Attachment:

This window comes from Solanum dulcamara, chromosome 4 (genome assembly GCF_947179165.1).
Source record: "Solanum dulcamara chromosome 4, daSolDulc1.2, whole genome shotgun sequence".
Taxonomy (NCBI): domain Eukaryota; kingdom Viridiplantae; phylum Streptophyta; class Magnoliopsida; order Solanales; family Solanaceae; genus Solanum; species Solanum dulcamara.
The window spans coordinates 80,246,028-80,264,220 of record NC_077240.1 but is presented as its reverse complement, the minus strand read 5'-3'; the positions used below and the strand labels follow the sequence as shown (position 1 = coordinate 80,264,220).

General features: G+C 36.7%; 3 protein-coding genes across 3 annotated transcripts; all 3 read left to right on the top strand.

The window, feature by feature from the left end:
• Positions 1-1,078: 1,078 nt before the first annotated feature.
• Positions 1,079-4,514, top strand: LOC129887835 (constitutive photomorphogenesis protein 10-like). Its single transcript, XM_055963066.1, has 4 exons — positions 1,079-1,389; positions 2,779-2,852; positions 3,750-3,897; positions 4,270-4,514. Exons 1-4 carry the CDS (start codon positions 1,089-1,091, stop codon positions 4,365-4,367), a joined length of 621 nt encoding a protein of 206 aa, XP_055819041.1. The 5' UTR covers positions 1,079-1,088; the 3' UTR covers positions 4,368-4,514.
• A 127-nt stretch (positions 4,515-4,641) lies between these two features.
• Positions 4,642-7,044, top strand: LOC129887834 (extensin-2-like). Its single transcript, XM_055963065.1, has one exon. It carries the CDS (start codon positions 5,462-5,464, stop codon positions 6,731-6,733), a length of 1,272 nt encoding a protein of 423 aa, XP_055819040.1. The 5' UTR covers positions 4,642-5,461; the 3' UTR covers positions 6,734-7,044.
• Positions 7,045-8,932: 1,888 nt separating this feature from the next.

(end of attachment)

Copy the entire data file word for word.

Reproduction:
This window comes from Solanum dulcamara, chromosome 4 (genome assembly GCF_947179165.1).
Source record: "Solanum dulcamara chromosome 4, daSolDulc1.2, whole genome shotgun sequence".
Taxonomy (NCBI): domain Eukaryota; kingdom Viridiplantae; phylum Streptophyta; class Magnoliopsida; order Solanales; family Solanaceae; genus Solanum; species Solanum dulcamara.
The window spans coordinates 80,246,028-80,264,220 of record NC_077240.1 but is presented as its reverse complement, the minus strand read 5'-3'; the positions used below and the strand labels follow the sequence as shown (position 1 = coordinate 80,264,220).

General features: G+C 36.7%; 3 protein-coding genes across 3 annotated transcripts; all 3 read left to right on the top strand.

The window, feature by feature from the left end:
• Positions 1-1,078: 1,078 nt before the first annotated feature.
• Positions 1,079-4,514, top strand: LOC129887835 (constitutive photomorphogenesis protein 10-like). Its single transcript, XM_055963066.1, has 4 exons — positions 1,079-1,389; positions 2,779-2,852; positions 3,750-3,897; positions 4,270-4,514. Exons 1-4 carry the CDS (start codon positions 1,089-1,091, stop codon positions 4,365-4,367), a joined length of 621 nt encoding a protein of 206 aa, XP_055819041.1. The 5' UTR covers positions 1,079-1,088; the 3' UTR covers positions 4,368-4,514.
• A 127-nt stretch (positions 4,515-4,641) lies between these two features.
• Positions 4,642-7,044, top strand: LOC129887834 (extensin-2-like). Its single transcript, XM_055963065.1, has one exon. It carries the CDS (start codon positions 5,462-5,464, stop codon positions 6,731-6,733), a length of 1,272 nt encoding a protein of 423 aa, XP_055819040.1. The 5' UTR covers positions 4,642-5,461; the 3' UTR covers positions 6,734-7,044.
• Positions 7,045-8,932: 1,888 nt separating this feature from the next.